Coronavirus: UK expected to move to next phase of fighting outbreak
New strategy to encourage ‘social distancing’ likely to see more people working from home
British’s prime minister Boris Johnson will chair an emergency Cobra meeting where the decision will be made to move from the ‘containment’ to the ‘delay’ stage. Photograph: Jessica Taylor/UK Parliament/AFP via Getty Images
Britain is expected to move on Thursday into the next stage of its strategy to combat the coronavirus, encouraging “social distancing” to slow the spread of the disease. Boris Johnson will chair an emergency Cobra meeting where the decision will be made to move from the “containment” to the “delay” stage.
This will see the focus shifting from containing the virus by identifying infected people and their contacts to slowing its spread through the community.
It is likely to see more workers being encouraged to work from home as well as the cancellation of mass events. The authorities hope that such social distancing can help to flatten the peak of the virus’s spread, delaying many infections until winter pressure on the NHS has eased.
On Wednesday the government unveiled a £30 billion (€34 billion) package of emergency measures to ease the economic impact of coronavirus, promising unlimited financial resources to the National Health Service (NHS) to fight the virus.
Mr Sunak outlined a three-point plan for addressing the virus, including as much funding as the NHS requires, extending sick pay to the self-employed and a promise to pay the sick pay bill for small and medium-sized businesses for up to 14 days.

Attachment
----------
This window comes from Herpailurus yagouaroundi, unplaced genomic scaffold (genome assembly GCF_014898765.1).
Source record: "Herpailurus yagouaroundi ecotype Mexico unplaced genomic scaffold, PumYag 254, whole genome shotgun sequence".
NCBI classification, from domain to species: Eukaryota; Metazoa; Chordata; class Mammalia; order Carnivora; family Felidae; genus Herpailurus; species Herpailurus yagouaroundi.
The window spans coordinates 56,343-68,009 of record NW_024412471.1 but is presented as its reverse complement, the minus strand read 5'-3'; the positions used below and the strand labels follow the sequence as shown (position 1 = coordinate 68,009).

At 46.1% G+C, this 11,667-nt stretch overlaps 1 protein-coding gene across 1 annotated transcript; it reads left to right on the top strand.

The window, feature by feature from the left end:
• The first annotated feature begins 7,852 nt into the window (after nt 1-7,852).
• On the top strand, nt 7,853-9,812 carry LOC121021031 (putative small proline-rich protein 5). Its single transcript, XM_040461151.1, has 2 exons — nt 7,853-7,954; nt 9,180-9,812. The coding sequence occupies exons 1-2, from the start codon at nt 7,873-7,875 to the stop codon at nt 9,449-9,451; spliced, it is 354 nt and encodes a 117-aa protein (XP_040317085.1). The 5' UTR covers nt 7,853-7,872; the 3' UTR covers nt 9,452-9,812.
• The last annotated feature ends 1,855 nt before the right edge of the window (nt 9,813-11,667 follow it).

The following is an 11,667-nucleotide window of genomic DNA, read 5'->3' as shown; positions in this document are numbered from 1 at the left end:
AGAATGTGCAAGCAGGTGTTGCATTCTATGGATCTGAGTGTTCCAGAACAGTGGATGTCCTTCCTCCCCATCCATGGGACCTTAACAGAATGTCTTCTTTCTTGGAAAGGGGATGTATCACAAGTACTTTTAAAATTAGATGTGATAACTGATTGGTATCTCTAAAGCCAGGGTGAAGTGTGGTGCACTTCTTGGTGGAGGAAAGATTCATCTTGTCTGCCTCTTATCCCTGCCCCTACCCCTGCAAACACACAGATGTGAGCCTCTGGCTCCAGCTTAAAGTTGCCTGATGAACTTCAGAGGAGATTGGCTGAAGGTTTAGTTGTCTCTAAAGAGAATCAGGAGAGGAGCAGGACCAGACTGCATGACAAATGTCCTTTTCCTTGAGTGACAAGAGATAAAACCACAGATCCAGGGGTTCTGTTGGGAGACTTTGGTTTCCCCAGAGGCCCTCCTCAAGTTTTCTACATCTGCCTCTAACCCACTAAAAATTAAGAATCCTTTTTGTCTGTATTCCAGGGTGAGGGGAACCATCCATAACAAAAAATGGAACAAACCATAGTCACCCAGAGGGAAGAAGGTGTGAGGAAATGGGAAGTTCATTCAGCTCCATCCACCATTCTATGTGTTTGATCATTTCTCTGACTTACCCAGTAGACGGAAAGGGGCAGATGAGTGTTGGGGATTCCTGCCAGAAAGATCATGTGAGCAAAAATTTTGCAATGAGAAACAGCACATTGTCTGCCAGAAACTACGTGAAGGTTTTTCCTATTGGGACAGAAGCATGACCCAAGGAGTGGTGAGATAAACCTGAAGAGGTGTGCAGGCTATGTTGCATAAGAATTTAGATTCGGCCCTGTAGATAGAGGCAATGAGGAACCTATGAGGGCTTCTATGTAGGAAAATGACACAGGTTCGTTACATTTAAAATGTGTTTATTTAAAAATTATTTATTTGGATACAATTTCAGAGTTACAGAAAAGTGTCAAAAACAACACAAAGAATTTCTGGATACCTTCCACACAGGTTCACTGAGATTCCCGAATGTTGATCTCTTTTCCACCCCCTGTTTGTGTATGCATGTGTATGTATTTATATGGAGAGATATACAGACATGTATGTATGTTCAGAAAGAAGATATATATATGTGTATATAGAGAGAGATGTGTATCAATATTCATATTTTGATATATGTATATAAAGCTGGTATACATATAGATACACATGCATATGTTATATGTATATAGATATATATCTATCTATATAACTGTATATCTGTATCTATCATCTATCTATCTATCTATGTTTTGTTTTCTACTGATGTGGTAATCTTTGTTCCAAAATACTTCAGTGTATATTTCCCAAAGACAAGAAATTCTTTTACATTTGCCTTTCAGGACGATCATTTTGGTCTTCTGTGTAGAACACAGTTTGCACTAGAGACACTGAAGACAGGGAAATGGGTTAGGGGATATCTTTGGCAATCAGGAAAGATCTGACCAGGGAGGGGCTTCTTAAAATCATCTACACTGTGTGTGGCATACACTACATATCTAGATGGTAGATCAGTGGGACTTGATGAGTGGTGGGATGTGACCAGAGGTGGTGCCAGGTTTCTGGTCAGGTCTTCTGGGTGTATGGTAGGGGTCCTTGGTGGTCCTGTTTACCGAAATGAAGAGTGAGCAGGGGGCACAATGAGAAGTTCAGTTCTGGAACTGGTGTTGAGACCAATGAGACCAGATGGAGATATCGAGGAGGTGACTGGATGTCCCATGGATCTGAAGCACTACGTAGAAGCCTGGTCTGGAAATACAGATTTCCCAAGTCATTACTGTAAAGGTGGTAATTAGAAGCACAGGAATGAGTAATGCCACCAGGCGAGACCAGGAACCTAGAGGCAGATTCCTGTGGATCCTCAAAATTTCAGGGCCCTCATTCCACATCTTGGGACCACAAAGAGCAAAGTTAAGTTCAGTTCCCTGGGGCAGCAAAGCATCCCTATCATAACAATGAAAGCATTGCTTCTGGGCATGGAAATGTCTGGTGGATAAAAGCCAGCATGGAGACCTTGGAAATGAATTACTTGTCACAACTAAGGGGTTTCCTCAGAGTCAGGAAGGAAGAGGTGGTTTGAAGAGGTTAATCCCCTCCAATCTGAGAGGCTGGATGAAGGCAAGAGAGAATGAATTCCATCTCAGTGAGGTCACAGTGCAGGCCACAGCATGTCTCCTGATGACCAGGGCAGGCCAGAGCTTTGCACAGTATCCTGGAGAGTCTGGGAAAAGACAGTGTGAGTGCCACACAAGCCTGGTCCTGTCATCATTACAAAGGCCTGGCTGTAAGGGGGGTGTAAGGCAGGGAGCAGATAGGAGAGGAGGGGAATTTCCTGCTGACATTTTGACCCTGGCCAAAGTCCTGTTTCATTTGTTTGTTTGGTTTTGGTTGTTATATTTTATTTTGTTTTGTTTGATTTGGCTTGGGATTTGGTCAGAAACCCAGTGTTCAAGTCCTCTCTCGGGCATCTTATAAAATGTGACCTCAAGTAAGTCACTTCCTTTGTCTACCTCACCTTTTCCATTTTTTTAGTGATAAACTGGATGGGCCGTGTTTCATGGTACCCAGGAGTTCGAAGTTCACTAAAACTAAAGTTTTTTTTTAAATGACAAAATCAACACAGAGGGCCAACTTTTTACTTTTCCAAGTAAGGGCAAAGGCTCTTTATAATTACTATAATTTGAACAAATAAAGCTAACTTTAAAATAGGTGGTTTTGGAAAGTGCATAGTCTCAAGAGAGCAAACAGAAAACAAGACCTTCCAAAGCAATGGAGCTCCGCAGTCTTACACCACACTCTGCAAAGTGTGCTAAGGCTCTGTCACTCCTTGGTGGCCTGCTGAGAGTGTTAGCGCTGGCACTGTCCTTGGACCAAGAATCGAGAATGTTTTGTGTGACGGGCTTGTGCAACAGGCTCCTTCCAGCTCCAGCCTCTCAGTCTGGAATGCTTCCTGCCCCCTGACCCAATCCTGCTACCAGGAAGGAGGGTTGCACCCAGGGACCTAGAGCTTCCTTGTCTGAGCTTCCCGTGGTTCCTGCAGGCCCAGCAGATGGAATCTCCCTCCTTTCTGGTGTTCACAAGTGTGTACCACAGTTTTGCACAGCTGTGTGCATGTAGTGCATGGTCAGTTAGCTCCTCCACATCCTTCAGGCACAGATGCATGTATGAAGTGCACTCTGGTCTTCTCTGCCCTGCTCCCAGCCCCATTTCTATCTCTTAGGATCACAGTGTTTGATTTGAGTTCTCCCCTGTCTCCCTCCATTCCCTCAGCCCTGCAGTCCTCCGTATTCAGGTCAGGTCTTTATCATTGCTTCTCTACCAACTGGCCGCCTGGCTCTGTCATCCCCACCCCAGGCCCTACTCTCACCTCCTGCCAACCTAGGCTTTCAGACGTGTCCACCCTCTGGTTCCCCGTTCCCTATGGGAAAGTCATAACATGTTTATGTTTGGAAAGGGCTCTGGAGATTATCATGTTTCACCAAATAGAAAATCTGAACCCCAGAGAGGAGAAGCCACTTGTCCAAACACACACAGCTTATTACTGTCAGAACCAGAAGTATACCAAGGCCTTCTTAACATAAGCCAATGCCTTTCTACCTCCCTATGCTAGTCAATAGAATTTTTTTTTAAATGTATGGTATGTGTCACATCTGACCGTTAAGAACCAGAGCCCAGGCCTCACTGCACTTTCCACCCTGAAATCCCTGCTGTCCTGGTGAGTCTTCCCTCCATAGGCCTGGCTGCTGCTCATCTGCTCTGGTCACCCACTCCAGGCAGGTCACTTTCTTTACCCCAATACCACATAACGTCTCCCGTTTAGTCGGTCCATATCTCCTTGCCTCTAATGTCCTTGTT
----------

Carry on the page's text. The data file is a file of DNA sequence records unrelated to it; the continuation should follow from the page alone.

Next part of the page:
Irish abroad: Do you live in an area affected by the coronavirus? (200 word max)
“I know how worried people are. Worried about their health, the health of their loved ones, their jobs, their income, their businesses, their financial security. And I know they get even more worried when they turn on their TVs and hear talk of markets collapsing and difficult times coming,” he said.
“People want to know what is happening and what can be done to fix it. What everyone needs to know is we are doing everything we can to keep this country and our people healthy and financially secure. We are clear that this is above party.”
Mr Sunak earmarked £5 billion for an emergency fund for the NHS to deal with the virus but he said that sum could be increased to give the health service whatever it needed, whether it was “millions or billions”.
Statutory sick pay will be available to all those who are told to stay at home because of the virus, whether they are displaying symptoms or not. A £500 million hardship fund will help people in need who are affected financially by the virus. And retail, entertainment and hospitality businesses with a rateable value below £51,000 will pay no business rates for the next year.
During prime minister’s questions earlier, the Scottish National Party’s (SNP) Ian Blackford contrasted Britain’s sick pay rate of £94.25 per week with Ireland’s rate, which was increased this week to the equivalent of £266 a week.
The prime minister said Britain was unlike other European countries in having “a universal free health system, free at the point of delivery” and “an extensive benefits system, free for people across this country”.
Coronavirus reached Westminster on Tuesday night with the news that Ms Dorries, a mental health minister and the Conservative MP for Mid Bedfordshire since 2005, has been diagnosed with it.
Ms Dorries was at Westminster last week and met hundreds of people, including dozens who attended a reception with her at 10 Downing Street that was hosted by Mr Johnson and his fiancee Carrie Symonds.
“I can confirm I have tested positive for coronavirus. As soon as I was informed I took all the advised precautions and have been self-isolating at home,” Ms Dorries said in a statement.
“Public Health England has started detailed contact tracing and the department and my parliamentary office are closely following their advice. I would like to thank PHE and the wonderful NHS staff who have provided me with advice and support.